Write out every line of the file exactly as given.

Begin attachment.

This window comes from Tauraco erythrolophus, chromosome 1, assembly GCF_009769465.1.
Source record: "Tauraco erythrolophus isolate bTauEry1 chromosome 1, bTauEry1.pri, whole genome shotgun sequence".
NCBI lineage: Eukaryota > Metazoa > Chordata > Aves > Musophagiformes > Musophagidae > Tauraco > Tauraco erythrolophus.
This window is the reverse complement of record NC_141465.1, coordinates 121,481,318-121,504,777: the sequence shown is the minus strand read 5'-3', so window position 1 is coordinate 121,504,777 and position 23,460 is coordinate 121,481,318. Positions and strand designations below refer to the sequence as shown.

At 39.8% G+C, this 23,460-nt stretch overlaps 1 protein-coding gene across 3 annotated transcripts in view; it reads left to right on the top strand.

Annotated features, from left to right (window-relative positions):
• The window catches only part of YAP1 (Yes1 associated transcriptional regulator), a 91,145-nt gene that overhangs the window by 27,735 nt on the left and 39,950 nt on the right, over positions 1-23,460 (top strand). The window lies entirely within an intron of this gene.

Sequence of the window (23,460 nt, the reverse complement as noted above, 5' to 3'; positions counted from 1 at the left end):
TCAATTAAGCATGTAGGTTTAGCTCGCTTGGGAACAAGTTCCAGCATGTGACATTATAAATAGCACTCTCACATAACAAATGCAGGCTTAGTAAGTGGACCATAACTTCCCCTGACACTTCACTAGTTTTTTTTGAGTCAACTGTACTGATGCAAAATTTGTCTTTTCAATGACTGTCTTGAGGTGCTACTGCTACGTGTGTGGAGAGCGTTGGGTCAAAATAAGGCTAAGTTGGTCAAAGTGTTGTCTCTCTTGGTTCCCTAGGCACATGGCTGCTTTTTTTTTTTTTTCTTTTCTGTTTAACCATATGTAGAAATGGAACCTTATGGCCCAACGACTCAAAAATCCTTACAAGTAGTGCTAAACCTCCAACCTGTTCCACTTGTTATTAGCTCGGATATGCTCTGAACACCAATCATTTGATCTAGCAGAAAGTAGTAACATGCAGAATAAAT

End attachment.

This window comes from Tauraco erythrolophus, chromosome 1, assembly GCF_009769465.1.
Source record: "Tauraco erythrolophus isolate bTauEry1 chromosome 1, bTauEry1.pri, whole genome shotgun sequence".
NCBI lineage: Eukaryota > Metazoa > Chordata > Aves > Musophagiformes > Musophagidae > Tauraco > Tauraco erythrolophus.
This window is the reverse complement of record NC_141465.1, coordinates 121,481,318-121,504,777: the sequence shown is the minus strand read 5'-3', so window position 1 is coordinate 121,504,777 and position 23,460 is coordinate 121,481,318. Positions and strand designations below refer to the sequence as shown.

At 39.8% G+C, this 23,460-nt stretch overlaps 1 protein-coding gene across 3 annotated transcripts in view; it reads left to right on the top strand.

Annotated features, from left to right (window-relative positions):
• The window catches only part of YAP1 (Yes1 associated transcriptional regulator), a 91,145-nt gene that overhangs the window by 27,735 nt on the left and 39,950 nt on the right, over positions 1-23,460 (top strand). The window lies entirely within an intron of this gene.

Sequence of the window (23,460 nt, the reverse complement as noted above, 5' to 3'; positions counted from 1 at the left end):
TCAATTAAGCATGTAGGTTTAGCTCGCTTGGGAACAAGTTCCAGCATGTGACATTATAAATAGCACTCTCACATAACAAATGCAGGCTTAGTAAGTGGACCATAACTTCCCCTGACACTTCACTAGTTTTTTTTGAGTCAACTGTACTGATGCAAAATTTGTCTTTTCAATGACTGTCTTGAGGTGCTACTGCTACGTGTGTGGAGAGCGTTGGGTCAAAATAAGGCTAAGTTGGTCAAAGTGTTGTCTCTCTTGGTTCCCTAGGCACATGGCTGCTTTTTTTTTTTTTTCTTTTCTGTTTAACCATATGTAGAAATGGAACCTTATGGCCCAACGACTCAAAAATCCTTACAAGTAGTGCTAAACCTCCAACCTGTTCCACTTGTTATTAGCTCGGATATGCTCTGAACACCAATCATTTGATCTAGCAGAAAGTAGTAACATGCAGAATAAAT